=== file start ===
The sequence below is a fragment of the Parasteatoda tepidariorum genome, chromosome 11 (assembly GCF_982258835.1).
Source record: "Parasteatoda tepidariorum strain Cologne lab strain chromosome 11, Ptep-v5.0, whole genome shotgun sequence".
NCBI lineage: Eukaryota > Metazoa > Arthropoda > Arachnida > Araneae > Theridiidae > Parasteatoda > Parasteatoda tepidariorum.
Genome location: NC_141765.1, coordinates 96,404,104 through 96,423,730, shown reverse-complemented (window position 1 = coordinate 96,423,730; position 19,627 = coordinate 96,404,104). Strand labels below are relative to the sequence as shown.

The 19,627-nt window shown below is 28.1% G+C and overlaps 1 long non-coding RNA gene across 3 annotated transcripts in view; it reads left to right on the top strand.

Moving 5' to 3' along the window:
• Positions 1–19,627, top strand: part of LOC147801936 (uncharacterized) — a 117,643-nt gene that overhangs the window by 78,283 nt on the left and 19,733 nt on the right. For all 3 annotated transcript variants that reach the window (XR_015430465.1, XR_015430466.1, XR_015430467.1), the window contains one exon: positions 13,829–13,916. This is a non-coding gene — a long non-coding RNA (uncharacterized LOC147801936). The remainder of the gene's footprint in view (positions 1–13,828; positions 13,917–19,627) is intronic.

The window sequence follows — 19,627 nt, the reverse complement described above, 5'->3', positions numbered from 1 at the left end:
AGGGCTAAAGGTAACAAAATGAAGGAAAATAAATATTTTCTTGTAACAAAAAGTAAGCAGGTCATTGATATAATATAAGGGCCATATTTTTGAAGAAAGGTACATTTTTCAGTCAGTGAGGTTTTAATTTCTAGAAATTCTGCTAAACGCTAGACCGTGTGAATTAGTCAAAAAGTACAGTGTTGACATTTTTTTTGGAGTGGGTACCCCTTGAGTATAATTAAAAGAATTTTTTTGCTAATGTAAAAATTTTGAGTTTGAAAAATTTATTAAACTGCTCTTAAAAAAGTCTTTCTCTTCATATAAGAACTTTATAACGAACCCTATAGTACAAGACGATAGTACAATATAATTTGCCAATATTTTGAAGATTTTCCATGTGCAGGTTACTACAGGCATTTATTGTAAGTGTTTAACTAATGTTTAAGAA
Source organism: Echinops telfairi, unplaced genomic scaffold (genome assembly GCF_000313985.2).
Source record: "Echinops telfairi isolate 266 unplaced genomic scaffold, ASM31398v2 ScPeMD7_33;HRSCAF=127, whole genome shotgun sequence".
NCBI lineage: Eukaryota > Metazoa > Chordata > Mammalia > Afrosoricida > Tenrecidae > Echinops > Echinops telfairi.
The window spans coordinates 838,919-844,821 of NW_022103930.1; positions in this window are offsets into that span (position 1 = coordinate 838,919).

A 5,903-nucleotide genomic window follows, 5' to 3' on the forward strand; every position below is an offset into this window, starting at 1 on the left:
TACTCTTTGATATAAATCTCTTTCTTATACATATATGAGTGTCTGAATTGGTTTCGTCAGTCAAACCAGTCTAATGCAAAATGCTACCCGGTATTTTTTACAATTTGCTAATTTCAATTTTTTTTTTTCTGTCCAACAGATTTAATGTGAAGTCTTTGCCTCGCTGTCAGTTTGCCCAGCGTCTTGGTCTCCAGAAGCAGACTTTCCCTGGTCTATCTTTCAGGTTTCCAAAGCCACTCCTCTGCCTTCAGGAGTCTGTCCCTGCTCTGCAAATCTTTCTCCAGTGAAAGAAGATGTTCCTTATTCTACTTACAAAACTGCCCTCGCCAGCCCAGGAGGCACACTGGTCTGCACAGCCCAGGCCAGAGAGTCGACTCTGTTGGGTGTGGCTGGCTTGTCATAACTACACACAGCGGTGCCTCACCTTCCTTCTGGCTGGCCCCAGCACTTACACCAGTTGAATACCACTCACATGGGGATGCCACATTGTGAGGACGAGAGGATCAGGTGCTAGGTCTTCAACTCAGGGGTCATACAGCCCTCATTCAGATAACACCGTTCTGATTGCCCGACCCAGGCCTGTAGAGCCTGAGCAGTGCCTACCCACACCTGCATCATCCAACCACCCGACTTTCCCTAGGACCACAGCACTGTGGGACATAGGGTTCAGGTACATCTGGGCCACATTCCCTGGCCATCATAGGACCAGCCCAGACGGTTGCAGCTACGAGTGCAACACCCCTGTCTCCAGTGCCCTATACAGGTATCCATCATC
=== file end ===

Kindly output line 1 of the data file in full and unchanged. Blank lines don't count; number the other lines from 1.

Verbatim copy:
The sequence below is a fragment of the Parasteatoda tepidariorum genome, chromosome 11 (assembly GCF_982258835.1).